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(Gershon Ben Keren - Sun 24th Apr)
Jigaro Kano, the founder/developer of Judo, had a Master’s in Education i.e. he had an academic background in teaching, and an understanding of how people learn etc. Kano, was the initiator of the colored belt system for grading (that most martial arts have adopted), and organized his syllabus, in a logical and ordered fashion. He understood that students need structure and direction in their learning, and organized his teaching and instruction to provide this. For me, as a Judoka, one of the most important and useful things he did was to name his techniques/throws in a literal and descriptive fashion – in fact the teaching points of the throws are contained in the names e.g. the throw called Harai-Goshi, meaning “Sweeping Hip”, instructs you to sweep the “Hip” when you execute the throw; however many people don’t do this, and sweep the leg – I’ll hazard a guess, that Kano, understood this common mistake, and put a reminder/rectification in the name, so that practitioners would remember what the key component of the throw actually is. I believe that as an educator, Kano understood that jargon, fancy names and terms etc. can get in the way of learning, and can actually misdirect a student so that they execute a technique incorrectly.
There is a huge danger in renaming things, as an emphasis can be lost and a misdirection can occur. This can be clearly seen, in the variant of Tai-O-Toshi (“Body Drop Throw”), that is taught in Sambo (a form of Russian Wrestling), as “Front Trip”. A “traditional” Tai-O-Toshi, as opposed to that often seen in competition, involves no leg on leg contact, between the thrower (Tori) and the person being thrown (Uke); the power comes from the person executing the throw, dropping (and turning) their body at speed, in order to take their opponent’s balance and throw them. In Sambo, the “Front Trip” throw, which is executed almost identically to Tai-O-Toshi, sees one of the thrower’s legs placed against the shin of the person being thrown, in order to “trip” them as they drop their weight and pull them forward/round. Despite looking almost identical, these are two very different throws, with the different names, changing the emphasis on the key working of the throws; one is powered by a downwards shift in weight, which pulls a person over, with the other relying on an almost opposite idea, which is to block a person’s movement by tripping them.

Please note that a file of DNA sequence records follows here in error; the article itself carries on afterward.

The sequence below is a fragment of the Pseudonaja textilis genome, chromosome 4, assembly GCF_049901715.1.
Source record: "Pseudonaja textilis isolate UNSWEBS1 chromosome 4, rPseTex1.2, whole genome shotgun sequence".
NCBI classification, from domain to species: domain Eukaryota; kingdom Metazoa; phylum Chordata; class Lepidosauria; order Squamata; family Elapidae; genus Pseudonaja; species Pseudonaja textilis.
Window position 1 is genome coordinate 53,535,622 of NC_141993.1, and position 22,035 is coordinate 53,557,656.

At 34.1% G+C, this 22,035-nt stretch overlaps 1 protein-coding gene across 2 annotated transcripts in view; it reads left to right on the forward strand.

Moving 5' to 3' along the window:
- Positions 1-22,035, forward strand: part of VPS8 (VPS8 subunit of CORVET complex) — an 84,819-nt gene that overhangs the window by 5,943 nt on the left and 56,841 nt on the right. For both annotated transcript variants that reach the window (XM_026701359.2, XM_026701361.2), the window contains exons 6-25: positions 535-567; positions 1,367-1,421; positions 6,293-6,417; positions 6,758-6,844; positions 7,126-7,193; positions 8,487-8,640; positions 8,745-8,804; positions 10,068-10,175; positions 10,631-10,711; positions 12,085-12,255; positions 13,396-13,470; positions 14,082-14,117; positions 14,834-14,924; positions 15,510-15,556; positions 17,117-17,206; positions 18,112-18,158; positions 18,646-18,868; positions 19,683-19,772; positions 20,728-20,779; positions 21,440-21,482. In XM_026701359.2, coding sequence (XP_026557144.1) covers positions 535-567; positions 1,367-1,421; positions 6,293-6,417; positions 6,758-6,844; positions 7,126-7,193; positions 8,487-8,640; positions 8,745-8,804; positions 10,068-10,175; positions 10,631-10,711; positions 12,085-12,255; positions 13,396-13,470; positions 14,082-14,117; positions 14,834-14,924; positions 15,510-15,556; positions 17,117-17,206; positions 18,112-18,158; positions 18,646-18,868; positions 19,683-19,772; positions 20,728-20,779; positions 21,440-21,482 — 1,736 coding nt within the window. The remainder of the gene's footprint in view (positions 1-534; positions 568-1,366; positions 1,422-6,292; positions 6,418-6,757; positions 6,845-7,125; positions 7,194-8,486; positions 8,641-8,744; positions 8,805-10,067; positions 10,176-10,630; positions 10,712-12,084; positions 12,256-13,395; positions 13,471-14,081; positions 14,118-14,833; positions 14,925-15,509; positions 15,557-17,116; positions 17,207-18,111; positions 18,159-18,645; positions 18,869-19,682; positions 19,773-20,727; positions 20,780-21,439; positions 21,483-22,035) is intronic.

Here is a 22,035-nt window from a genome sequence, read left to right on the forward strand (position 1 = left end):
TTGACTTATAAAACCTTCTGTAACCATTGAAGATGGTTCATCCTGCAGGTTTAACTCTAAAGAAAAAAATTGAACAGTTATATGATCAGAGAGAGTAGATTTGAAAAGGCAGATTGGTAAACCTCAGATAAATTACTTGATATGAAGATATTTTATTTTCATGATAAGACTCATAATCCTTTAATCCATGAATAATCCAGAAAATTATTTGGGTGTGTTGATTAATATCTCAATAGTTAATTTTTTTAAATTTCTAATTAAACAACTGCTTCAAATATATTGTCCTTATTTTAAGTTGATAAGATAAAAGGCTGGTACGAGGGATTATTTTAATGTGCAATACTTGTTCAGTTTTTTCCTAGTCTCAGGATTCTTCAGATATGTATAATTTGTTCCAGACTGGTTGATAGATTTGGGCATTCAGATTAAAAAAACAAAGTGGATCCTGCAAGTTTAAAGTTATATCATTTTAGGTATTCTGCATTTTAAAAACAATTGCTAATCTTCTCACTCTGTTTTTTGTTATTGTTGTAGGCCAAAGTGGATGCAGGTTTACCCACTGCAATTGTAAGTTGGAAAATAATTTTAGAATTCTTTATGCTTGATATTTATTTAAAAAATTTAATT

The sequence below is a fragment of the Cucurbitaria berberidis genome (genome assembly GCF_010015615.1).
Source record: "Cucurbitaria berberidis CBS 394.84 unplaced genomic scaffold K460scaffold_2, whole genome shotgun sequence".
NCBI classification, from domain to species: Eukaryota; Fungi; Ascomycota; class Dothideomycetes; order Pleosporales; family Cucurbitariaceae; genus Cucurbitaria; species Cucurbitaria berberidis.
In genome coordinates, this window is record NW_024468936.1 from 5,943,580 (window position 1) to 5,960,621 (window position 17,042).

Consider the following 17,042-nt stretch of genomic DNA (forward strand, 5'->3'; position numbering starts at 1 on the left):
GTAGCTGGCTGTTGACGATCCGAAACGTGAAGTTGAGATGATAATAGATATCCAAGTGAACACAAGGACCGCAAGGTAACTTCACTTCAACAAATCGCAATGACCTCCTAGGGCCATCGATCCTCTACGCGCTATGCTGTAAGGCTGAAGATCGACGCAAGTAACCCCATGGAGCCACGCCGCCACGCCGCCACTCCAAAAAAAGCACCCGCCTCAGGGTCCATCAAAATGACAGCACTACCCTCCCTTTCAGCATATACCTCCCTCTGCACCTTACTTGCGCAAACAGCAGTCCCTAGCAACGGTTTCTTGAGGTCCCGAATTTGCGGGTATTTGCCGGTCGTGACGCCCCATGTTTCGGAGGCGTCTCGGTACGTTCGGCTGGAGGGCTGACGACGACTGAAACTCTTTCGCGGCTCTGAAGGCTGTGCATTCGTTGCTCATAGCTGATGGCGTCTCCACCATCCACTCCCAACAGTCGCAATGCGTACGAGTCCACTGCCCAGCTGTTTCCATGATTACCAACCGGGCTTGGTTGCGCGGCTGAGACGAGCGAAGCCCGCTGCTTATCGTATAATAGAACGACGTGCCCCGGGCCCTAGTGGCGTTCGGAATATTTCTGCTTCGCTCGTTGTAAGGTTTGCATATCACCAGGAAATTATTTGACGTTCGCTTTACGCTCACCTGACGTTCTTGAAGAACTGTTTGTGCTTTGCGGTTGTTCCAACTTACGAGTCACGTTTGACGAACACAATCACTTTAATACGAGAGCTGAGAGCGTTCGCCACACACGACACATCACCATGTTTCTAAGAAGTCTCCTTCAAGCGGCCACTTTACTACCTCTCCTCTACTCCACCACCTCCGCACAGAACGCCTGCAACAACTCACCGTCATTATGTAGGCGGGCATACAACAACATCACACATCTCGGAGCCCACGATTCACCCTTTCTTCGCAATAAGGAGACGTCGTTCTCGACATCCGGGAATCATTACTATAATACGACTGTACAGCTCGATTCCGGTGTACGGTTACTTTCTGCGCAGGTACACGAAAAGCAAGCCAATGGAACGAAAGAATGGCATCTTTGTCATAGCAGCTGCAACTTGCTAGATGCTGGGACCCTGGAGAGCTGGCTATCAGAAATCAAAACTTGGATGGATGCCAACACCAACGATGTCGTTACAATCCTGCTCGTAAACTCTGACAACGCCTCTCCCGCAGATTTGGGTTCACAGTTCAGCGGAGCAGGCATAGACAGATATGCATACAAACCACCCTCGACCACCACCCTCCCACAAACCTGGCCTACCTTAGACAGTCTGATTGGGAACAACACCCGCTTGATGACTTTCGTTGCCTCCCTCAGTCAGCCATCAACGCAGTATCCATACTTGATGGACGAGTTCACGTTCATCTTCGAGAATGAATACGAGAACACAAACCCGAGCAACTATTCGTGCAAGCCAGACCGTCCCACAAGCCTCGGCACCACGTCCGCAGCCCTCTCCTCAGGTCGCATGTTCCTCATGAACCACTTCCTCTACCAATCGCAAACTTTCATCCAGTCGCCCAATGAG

Descriptive terms, which explain the concepts and ideas behind a technique or principle make more sense than abstract terms and jargon, however the world of self-protection and security, loves to come up with abstract terms and terminology that need to be translated, before they can be understood. I see this a lot in the way that numbers are used, when people talk about level 1, stage 2 etc. Numbers in and of themselves don’t convey any understanding, meaning or message. They are useful in suggesting an idea of progression, but that is all. Telling someone that they need to act and behave in a “Stage 3” situation, means that they have to translate “Stage 3” into some form of descriptive term/definition, and then do the same for “Stage 1” and “Stage 2”, before they can orientate themselves, understand where they are in their landscape, and start to formulate a plan of action. If “Stage 3”, was given a title/name that described the stage/phase, such as “Pre-Conflict”, a person can easily understand by the name/title that this is the stage preceding the actual conflict, and the next phase stage, is not “Stage 4”, but the conflict/fight itself – there is no wasted time in having to translate a number into a descriptor, and having to reference that number in relation to others etc.